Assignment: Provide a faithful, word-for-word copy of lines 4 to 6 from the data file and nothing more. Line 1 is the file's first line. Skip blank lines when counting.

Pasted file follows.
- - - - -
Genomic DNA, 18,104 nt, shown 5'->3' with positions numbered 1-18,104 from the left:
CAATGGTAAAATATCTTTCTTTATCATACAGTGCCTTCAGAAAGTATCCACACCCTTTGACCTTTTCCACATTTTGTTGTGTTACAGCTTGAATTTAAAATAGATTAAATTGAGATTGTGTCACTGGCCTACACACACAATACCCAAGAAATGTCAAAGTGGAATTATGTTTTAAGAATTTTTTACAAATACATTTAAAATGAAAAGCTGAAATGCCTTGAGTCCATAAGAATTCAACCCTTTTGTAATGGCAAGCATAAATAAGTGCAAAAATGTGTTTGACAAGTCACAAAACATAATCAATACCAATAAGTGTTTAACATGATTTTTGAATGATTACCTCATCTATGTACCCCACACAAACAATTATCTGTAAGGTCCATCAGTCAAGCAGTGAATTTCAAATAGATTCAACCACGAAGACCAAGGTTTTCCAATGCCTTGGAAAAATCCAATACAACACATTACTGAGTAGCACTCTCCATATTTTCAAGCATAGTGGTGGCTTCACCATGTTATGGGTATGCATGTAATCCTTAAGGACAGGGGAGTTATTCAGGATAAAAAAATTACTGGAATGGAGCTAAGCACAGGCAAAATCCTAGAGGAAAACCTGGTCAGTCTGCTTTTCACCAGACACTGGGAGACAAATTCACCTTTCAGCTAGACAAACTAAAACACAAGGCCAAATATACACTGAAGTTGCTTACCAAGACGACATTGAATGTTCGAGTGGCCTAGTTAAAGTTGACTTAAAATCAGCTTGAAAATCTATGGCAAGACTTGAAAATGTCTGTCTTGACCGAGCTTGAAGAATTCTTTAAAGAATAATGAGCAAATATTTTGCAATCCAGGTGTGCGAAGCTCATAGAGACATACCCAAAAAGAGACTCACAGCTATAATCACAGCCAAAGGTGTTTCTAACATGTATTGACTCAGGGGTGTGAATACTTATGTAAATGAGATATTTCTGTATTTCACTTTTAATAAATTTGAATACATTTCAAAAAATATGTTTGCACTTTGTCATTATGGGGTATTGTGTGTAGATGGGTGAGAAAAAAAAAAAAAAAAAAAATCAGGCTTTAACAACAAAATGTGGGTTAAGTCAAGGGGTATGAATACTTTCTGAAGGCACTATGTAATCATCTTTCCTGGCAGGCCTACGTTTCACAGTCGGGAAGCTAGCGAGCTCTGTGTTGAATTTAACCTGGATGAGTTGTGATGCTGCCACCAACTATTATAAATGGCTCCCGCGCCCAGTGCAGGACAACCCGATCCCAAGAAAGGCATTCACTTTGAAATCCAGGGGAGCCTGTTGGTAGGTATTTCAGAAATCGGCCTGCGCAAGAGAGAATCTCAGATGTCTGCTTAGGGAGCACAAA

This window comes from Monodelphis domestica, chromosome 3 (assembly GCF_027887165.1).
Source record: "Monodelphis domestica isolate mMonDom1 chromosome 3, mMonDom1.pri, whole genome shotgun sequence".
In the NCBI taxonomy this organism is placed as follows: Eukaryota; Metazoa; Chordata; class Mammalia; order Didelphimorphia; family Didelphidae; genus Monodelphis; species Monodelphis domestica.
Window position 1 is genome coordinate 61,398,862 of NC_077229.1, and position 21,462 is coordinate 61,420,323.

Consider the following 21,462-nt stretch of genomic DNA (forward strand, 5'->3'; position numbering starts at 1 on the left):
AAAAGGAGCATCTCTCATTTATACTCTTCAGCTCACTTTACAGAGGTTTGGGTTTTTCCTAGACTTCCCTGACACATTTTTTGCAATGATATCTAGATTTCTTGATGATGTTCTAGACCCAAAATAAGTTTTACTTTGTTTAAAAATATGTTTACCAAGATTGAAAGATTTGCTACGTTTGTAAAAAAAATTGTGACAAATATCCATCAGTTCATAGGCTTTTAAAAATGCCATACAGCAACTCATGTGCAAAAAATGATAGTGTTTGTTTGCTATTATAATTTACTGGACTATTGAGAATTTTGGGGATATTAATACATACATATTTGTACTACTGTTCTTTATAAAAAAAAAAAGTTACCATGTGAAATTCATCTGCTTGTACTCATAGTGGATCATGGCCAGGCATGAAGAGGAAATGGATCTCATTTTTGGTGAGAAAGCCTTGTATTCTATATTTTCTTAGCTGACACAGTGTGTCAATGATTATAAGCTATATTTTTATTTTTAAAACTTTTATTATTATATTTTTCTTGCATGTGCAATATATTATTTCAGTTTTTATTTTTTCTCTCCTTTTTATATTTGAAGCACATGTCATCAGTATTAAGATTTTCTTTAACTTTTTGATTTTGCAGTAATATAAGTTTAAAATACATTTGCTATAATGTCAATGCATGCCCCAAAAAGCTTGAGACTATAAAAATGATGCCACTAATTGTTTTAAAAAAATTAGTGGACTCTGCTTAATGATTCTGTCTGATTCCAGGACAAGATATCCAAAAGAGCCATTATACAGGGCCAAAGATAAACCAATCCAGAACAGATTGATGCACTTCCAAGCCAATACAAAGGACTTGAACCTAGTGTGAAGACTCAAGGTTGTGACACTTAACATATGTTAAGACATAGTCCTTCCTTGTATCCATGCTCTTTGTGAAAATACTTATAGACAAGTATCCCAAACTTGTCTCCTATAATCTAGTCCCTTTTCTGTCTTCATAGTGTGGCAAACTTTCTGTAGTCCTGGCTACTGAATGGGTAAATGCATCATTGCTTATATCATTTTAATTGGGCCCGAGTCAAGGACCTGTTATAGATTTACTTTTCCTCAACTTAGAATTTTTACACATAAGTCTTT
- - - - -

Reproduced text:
Source record: "Monodelphis domestica isolate mMonDom1 chromosome 3, mMonDom1.pri, whole genome shotgun sequence".
In the NCBI taxonomy this organism is placed as follows: Eukaryota; Metazoa; Chordata; class Mammalia; order Didelphimorphia; family Didelphidae; genus Monodelphis; species Monodelphis domestica.
Window position 1 is genome coordinate 61,398,862 of NC_077229.1, and position 21,462 is coordinate 61,420,323.